I wasn’t going to complain. I knew that by the end of the project, when I brought my robot to life – just the way I dreamed – I would be the happiest girl on earth, and all the late hours, hunger, and sleepless nights would be worth it.


It has to be.


The clock was forgotten as I tried various blues for the millionth time, though none ever seemed to be right. The tone was wrong.


Exhausted, I called out, “MiDa13, activate.”


The soft hum echoed out in the empty lab as my robot’s eyes flashed open. That needed to be fixed. There shouldn’t be any sound at all.


I looked at its eyes and they shone bright blue, much brighter than I wanted them to be.


I shook my head, typing fiercely on my computer in an attempt to fix the code. I didn’t know what else to do. I’d tried every shade of blue that existed on this planet. I even mixed it with grey and green at some point. Nothing worked.


“Hello again, Professor Ford,” MiDa13 greeted me. “How can I be of service?”


MiDa13 sounded exactly like everything I didn’t want. Its vocal pattern was humanlike, if a little gruff and deep. Unfortunately, I didn’t know how to fix that. I could only soften his voice or make it gruffer, neither of which I wanted.


I tried everything, but there was no way I could make MiDa13 sound like him. So, I had to make do with the annoying voice it currently had.


“Can you change your eye color and make it perfect?” Frustration could be heard in my voice, but sarcasm was dominating my tone.


“I’m afraid that is not an option, Professor Ford.”


I rolled my eyes as I continued typing. Of course, I knew it couldn’t.


“I can, however, define objects one kilometer away, in clear space and through barriers,” it continued.


“Impressive.”


“I don’t sense that you’re feeling impressed, Professor Ford. Do you think there’s something wrong with my sensors?”


I stopped typing and sighed. When I turned to look at MiDa13, I noticed that it was closely observing me. The monitor beside it displayed what it was seeing, and it showed that MiDa13 was going through its maintenance protocol, looking for system errors.


“There’s nothing wrong with you, MiDa13. I was being sarcastic. I’m sorry. It’s something I tend to do when I’m frustrated,” I said, feeling defeated.


“I understand that now, Professor Ford. However, I think my sight is impressive, nonetheless.”

I chuckled humorlessly.


“It is. But I’m not impressed now because I already knew that. I created you, remember?”


“Yes, Professor. That information is in my memory bank. My memories shall remain there and will never be deleted. They may be stored or archived, only if you order me to do so, Professor Ford. I remember.”


“Okay,” I said in a low voice. My robot wasn’t telling me something that I didn’t already know. I was getting distracted again, feeling overwhelmed as I contemplated that I might have to accept the current color.


“I can sense your stress, Professor Ford. May I help you feel better?”


“I’ll be fine. If I could fix your eye color…” I said the last part to myself.


“How would you like it to be, Professor Ford?” my robot asked.


“You don’t have to call me ‘Professor Ford’ with every sentence, you know?” I told him, frustrated again.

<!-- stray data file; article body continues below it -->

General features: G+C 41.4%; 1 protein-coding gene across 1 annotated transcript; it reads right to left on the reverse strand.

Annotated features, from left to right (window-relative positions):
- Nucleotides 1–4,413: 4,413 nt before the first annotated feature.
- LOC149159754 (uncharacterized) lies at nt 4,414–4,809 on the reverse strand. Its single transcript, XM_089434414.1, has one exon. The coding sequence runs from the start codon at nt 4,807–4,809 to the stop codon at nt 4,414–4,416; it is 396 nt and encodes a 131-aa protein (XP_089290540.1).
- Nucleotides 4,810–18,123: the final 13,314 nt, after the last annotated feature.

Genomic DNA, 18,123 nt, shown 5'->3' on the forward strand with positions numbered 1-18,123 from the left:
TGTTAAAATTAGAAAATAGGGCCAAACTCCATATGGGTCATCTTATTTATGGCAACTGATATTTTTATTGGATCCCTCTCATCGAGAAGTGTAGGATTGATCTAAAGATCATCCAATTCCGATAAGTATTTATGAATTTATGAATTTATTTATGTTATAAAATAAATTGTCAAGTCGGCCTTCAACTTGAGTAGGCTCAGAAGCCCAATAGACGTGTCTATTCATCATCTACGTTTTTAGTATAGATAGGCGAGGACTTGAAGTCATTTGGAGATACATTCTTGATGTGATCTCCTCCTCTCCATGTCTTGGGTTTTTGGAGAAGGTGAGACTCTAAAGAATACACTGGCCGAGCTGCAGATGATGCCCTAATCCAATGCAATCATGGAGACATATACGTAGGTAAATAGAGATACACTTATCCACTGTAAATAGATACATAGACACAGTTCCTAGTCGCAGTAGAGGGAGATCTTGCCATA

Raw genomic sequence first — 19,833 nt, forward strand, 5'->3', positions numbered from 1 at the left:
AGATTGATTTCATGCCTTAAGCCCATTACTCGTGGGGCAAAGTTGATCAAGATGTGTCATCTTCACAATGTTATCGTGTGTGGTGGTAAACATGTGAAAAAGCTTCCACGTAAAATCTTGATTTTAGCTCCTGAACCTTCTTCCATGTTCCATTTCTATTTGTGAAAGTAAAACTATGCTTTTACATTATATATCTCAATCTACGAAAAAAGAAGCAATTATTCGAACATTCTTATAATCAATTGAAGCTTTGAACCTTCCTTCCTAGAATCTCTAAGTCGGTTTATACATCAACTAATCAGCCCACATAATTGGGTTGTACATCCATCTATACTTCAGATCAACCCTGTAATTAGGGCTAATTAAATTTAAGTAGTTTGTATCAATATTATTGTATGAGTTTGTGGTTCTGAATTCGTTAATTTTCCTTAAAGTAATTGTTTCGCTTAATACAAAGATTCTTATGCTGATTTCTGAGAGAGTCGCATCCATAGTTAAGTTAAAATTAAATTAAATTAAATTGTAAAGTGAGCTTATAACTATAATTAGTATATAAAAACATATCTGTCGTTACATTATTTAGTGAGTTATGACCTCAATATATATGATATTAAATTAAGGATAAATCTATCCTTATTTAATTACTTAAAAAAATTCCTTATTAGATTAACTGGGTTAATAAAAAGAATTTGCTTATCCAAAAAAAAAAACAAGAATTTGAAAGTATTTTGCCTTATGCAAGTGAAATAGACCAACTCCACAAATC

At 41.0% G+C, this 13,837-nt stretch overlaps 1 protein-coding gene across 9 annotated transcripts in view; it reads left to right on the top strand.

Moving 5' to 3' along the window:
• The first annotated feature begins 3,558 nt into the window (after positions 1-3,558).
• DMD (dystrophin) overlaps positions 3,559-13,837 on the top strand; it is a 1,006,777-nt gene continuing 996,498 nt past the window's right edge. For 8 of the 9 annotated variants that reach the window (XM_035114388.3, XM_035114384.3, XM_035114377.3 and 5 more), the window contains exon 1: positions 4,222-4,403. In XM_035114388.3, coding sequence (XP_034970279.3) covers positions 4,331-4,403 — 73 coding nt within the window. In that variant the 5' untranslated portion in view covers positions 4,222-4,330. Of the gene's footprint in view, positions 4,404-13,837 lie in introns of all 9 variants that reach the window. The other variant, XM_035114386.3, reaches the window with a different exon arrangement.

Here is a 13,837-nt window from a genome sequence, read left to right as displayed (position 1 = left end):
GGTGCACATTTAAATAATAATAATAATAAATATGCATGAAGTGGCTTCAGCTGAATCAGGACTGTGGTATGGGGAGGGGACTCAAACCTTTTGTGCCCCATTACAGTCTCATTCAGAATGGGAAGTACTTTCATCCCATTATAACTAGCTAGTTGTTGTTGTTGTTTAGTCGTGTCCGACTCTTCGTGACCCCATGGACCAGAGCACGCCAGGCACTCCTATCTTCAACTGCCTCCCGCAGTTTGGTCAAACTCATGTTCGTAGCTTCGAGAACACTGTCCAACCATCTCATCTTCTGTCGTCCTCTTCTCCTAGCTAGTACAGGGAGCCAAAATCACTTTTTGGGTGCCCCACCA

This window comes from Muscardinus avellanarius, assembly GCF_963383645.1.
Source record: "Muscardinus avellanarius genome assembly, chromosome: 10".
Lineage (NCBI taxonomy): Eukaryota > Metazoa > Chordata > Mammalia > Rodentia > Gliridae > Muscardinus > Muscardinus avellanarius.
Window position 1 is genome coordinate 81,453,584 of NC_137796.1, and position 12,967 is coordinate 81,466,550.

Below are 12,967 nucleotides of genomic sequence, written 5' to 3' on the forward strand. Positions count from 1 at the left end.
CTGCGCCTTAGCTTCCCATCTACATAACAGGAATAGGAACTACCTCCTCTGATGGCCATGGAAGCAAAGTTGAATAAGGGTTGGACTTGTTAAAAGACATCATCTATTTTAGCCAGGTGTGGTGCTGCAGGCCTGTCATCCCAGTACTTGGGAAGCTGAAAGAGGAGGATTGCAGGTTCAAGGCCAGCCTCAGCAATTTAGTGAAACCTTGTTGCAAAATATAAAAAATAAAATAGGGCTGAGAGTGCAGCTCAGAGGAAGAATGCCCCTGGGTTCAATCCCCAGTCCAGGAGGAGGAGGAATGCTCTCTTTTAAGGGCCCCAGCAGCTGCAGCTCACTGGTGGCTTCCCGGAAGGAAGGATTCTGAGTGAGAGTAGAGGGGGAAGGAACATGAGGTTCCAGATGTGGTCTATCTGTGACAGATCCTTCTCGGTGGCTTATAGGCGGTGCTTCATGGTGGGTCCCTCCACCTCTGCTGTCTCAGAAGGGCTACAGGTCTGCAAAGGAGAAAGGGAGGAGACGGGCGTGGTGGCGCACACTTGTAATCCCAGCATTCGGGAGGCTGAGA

“I will remember that. How would you like the color to be?” It repeated the question.


“It needs to be human-like.”


My voice was low, and I didn’t know why I was replying to him still. It was silly. Although MiDa13 was smarter than most humans, it had no common sense, and there was no way it could give me a solution that I didn’t already insert in it myself.


“But, I’m not a human,” My robot said.


“I know that.” I guess. “MiDa13, deactivate.”


Maybe I was trying to avoid questions from my robot which would surely prove me insane; I didn’t know. But looking into its eyes aggravated my frustration and I had to deactivate it.

MiDa13 clearly wasn’t human, and it certainly wasn’t him, but I wouldn’t stop trying. It was what I did best – I never gave up.


The sound of the lab’s intercom system rang loudly in the room, startling me. With a frown, I picked up, confused why Paul – one of the lab’s security guys and a good friend of mine – was calling. He knew better than to distract me.


“Yes, Paul?” I answered, viewing him through the security camera, “Is everything okay?”


“Hey! I’m sorry to disturb you, Professor, but you have a package, and it says ‘Urgent.’”


My frown deepened, and I glanced at the giant clock on the wall. Who would deliver a package at 1:03 am?


“Alright, I’ll be at the main door in a minute,” I said before hanging up.


Heading towards Paul, I wondered what was so urgent that it couldn’t wait until morning for delivery.


“Thanks, Paul,” I said as I took the package from him, “Any card with it?”


“Oh, I almost forgot!” he said, reaching for his pocket. I turned the package over several times, searching for markings but found none.


“You said it was labeled urgent!” I said with confusion.


“Um … maybe I lied. Here,” he said as he handed me the card, a smirk on his wrinkled face.

With some hesitation, I opened the card, my confusion turning into a grin as I read the handwritten note: ‘Eat, little liar.’


“You got me, old man,” I laughed. Paul knew I wouldn’t leave the lab for the package had he said it was food. I would’ve told him I’d pick it up on my way out. “I’m going to tell your wife you lied.”


Paul chuckled, “I’ll get away with it. I did it for a good cause.”


Shaking my head, I thanked him again and returned to the lab, not sure how much longer I would stay there. The thought of crashing on the floor was tempting.


As I ate, I fired off a text to Taylor. He was probably asleep by now, but I thought it would be the first thing he’d see in the morning.


‘It’s delicious. Thanks, Mom.’ I texted, giggling to myself as I chewed on my food.